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The bilge of a streamer filled with Tcho-Tcho stowaways whose magic quarters and cleans their victims carcass before they begin to feast.

Just four days out of Rangoon, the SS Murnow‘s chief cook, a fastidious fellow nick-named “Dutch Pete,” to distinguish him from the Boatswain named “Spanish Pete,” was throwing an unholy fit about the stowaway who had ransacked his galley. Dutch Pete unlimbered a stream of profanity concerning the “heathen stink” he would have to scrub off the countertops and floors before the next meal could be prepared. And he wasn’t wrong. There was a stink all right, 3rd Engineer Bill Webb recognized it right off. It was the stink of the bilge. Down below the engines were all the condensation, engine oil, coal dust, and wastewater from the Murnow‘s coal-fired boiler settled in the bowels of the ship before it was pumped into the ocean. The accumulated filth left a greasy trail on the old ship’s wake. 

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Phantoms of No Man’s Land

The Phantoms look like gasmask clad German infantry, soaked with mud, blood, and human waste through their uniforms, sometimes carrying the detritus of the battlefield tangled in their gear and flesh. They are peppered with bullet and shrapnel wounds, sometimes tangled in sections of barbed wire. Beneath their heavy uniforms and helmets, their corpse-white skin shows the damage of war and possibly their reassembly from unmatched corpses. Their gas masks adhere to their skulls like skin and removing them leaves a wet, grinning skull and staring eyes.

The play The King in Yellow has been introduced to the oddest and most inaccessible of places. One of those was the blood and fecal churned mud in the trenches of the Western Front. As soldiers reached out for any talisman, mascot, or gris-gris that might protect them from the random, impersonal death that haunted the mazes of entrenchments that stretched from Switzerland to the sea, more than one man on leave stumbled upon the Yellow Sign. Some thought them to be a variation of the popular Buddhist swastika that was found in great numbers on either side of No Man’s Land. Others believe them to be a good luck charm of Arabic origin. Whether found in a shop or sent in the mail by worried and superstitious family or friends, the Yellow Sign was not unknown in the trenches. And where the Yellow Sign Goes, the play The King in Yellow is sure to follow. Perhaps the manuscript arrives at the battalion HQ via the post from an anonymous sender. A play that might be performed in order to alleviate the boredom that settles in between the gargantuan efforts to shift the front a mile or two east? Maybe the pages arrive as nothing more than wadded packing around a shipment of preserved food sent from the hole? In any event, the play is here now and Carcosa will soon follow.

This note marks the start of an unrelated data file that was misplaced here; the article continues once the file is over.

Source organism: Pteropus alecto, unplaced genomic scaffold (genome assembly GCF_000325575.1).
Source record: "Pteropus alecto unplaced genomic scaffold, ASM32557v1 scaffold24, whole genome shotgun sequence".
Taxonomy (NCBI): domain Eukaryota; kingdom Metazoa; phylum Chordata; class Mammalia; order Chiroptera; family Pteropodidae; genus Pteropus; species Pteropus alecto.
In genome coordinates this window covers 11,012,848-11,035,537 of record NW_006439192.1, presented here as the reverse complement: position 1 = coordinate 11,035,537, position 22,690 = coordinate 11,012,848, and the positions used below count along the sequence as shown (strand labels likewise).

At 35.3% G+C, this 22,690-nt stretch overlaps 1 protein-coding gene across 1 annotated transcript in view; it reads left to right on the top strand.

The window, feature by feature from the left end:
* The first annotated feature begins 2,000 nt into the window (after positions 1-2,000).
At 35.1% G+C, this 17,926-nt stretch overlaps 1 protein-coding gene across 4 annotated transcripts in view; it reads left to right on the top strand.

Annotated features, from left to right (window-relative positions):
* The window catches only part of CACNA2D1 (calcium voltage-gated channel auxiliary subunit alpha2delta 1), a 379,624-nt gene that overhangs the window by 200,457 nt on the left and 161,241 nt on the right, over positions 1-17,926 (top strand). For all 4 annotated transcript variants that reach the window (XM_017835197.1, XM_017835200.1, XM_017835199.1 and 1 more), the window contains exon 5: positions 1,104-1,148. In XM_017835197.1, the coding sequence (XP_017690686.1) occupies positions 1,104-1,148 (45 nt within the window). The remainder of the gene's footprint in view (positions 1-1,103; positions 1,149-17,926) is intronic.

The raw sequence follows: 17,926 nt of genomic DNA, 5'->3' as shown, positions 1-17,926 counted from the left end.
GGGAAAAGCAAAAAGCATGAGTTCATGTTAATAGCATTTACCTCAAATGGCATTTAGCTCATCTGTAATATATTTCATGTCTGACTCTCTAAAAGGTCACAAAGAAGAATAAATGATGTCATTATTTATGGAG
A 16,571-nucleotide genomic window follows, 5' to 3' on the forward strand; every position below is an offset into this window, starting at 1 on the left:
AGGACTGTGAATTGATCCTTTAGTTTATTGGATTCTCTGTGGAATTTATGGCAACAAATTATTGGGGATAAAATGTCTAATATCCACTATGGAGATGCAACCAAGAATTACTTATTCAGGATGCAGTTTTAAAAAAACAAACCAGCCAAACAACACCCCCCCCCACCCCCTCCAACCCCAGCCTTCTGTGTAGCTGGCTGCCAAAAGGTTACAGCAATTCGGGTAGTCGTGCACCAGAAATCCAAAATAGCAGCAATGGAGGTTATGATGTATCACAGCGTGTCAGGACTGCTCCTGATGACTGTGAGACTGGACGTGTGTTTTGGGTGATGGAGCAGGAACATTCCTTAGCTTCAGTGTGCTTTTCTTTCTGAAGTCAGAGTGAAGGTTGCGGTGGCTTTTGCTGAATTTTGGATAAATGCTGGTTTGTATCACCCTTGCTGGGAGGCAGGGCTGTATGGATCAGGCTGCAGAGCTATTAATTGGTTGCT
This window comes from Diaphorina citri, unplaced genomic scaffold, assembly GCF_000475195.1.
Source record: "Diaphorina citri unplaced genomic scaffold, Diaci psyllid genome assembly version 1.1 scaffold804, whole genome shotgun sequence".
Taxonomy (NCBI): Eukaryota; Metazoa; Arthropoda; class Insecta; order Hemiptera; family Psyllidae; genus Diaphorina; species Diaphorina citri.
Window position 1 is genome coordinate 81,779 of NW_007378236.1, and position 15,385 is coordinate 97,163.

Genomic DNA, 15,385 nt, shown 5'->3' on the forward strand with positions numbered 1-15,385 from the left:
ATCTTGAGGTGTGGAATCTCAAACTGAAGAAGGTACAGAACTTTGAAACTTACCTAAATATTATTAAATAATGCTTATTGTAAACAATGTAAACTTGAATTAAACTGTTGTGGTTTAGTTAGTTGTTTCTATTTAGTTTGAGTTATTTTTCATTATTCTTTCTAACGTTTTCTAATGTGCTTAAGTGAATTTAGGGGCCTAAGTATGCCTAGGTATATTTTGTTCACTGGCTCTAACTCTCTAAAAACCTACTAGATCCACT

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Alternative Armament for Shoggoths

It was a terrible, indescribable thing vaster than any subway train—a shapeless congeries of protoplasmic bubbles, faintly self-luminous, and with myriads of temporary eyes forming and unforming as pustules of greenish light all over the tunnel-filling front that bore down upon us, crushing the frantic penguins and slithering over the glistening floor that it and its kind had swept so evilly free of all litter.

H. P. Lovecraft, At the Mountains of Madness (1931)

That’s the eye-witness description we find in “At the Mountains of Madness” for the terrible shoggoths, horrifying bio-engineered life-forms that H.P. Lovecraft name dropped in his other stories “The Thing on the Doorstep” and “The Shadow Over Innsmouth.” However, their creators, the Old Ones (later rechristened Elder Things so as not to confuse them with the Great Old Ones) designed the shoggoths to be a kind of endlessly repurposable biological construction equipment.